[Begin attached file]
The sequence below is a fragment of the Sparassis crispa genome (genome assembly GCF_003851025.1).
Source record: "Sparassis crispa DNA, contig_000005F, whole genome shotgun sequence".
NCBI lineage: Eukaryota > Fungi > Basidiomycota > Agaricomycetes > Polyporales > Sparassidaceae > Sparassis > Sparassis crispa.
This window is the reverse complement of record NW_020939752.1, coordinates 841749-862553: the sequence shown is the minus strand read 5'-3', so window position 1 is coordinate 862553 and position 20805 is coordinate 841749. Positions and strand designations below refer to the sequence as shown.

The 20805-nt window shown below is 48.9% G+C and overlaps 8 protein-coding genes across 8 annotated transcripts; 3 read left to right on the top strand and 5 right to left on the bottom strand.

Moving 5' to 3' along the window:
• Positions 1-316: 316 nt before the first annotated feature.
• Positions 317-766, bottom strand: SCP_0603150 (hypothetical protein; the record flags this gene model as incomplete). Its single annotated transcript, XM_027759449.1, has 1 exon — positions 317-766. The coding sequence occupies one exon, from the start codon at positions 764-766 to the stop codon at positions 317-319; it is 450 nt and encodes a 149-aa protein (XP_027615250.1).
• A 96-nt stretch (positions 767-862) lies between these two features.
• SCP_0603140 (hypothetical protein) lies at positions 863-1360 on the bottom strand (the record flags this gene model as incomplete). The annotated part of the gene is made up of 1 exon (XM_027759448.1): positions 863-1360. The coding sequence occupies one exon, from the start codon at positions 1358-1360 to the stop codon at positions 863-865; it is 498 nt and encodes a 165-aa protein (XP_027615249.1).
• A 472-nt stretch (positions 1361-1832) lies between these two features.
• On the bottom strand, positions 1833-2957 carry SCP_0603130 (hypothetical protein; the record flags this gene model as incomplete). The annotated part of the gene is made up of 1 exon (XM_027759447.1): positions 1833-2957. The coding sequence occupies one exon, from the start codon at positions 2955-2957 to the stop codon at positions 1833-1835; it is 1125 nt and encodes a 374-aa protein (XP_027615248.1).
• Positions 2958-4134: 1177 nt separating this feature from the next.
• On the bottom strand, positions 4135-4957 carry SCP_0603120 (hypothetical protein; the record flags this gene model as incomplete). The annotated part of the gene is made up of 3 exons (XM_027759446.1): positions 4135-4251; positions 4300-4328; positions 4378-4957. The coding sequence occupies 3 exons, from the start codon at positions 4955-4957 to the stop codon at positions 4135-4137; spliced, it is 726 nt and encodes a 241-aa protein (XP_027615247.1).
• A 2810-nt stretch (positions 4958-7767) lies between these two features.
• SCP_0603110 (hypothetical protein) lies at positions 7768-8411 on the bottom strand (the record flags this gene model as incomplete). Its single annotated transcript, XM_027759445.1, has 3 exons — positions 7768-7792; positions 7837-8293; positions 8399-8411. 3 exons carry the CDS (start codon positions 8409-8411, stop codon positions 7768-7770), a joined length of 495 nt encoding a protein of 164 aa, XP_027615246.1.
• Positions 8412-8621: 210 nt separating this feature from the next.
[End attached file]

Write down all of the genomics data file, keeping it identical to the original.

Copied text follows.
The sequence below is a fragment of the Sparassis crispa genome (genome assembly GCF_003851025.1).
Source record: "Sparassis crispa DNA, contig_000005F, whole genome shotgun sequence".
NCBI lineage: Eukaryota > Fungi > Basidiomycota > Agaricomycetes > Polyporales > Sparassidaceae > Sparassis > Sparassis crispa.
This window is the reverse complement of record NW_020939752.1, coordinates 841749-862553: the sequence shown is the minus strand read 5'-3', so window position 1 is coordinate 862553 and position 20805 is coordinate 841749. Positions and strand designations below refer to the sequence as shown.

The 20805-nt window shown below is 48.9% G+C and overlaps 8 protein-coding genes across 8 annotated transcripts; 3 read left to right on the top strand and 5 right to left on the bottom strand.

Moving 5' to 3' along the window:
• Positions 1-316: 316 nt before the first annotated feature.
• Positions 317-766, bottom strand: SCP_0603150 (hypothetical protein; the record flags this gene model as incomplete). Its single annotated transcript, XM_027759449.1, has 1 exon — positions 317-766. The coding sequence occupies one exon, from the start codon at positions 764-766 to the stop codon at positions 317-319; it is 450 nt and encodes a 149-aa protein (XP_027615250.1).
• A 96-nt stretch (positions 767-862) lies between these two features.
• SCP_0603140 (hypothetical protein) lies at positions 863-1360 on the bottom strand (the record flags this gene model as incomplete). The annotated part of the gene is made up of 1 exon (XM_027759448.1): positions 863-1360. The coding sequence occupies one exon, from the start codon at positions 1358-1360 to the stop codon at positions 863-865; it is 498 nt and encodes a 165-aa protein (XP_027615249.1).
• A 472-nt stretch (positions 1361-1832) lies between these two features.
• On the bottom strand, positions 1833-2957 carry SCP_0603130 (hypothetical protein; the record flags this gene model as incomplete). The annotated part of the gene is made up of 1 exon (XM_027759447.1): positions 1833-2957. The coding sequence occupies one exon, from the start codon at positions 2955-2957 to the stop codon at positions 1833-1835; it is 1125 nt and encodes a 374-aa protein (XP_027615248.1).
• Positions 2958-4134: 1177 nt separating this feature from the next.
• On the bottom strand, positions 4135-4957 carry SCP_0603120 (hypothetical protein; the record flags this gene model as incomplete). The annotated part of the gene is made up of 3 exons (XM_027759446.1): positions 4135-4251; positions 4300-4328; positions 4378-4957. The coding sequence occupies 3 exons, from the start codon at positions 4955-4957 to the stop codon at positions 4135-4137; spliced, it is 726 nt and encodes a 241-aa protein (XP_027615247.1).
• A 2810-nt stretch (positions 4958-7767) lies between these two features.
• SCP_0603110 (hypothetical protein) lies at positions 7768-8411 on the bottom strand (the record flags this gene model as incomplete). Its single annotated transcript, XM_027759445.1, has 3 exons — positions 7768-7792; positions 7837-8293; positions 8399-8411. 3 exons carry the CDS (start codon positions 8409-8411, stop codon positions 7768-7770), a joined length of 495 nt encoding a protein of 164 aa, XP_027615246.1.
• Positions 8412-8621: 210 nt separating this feature from the next.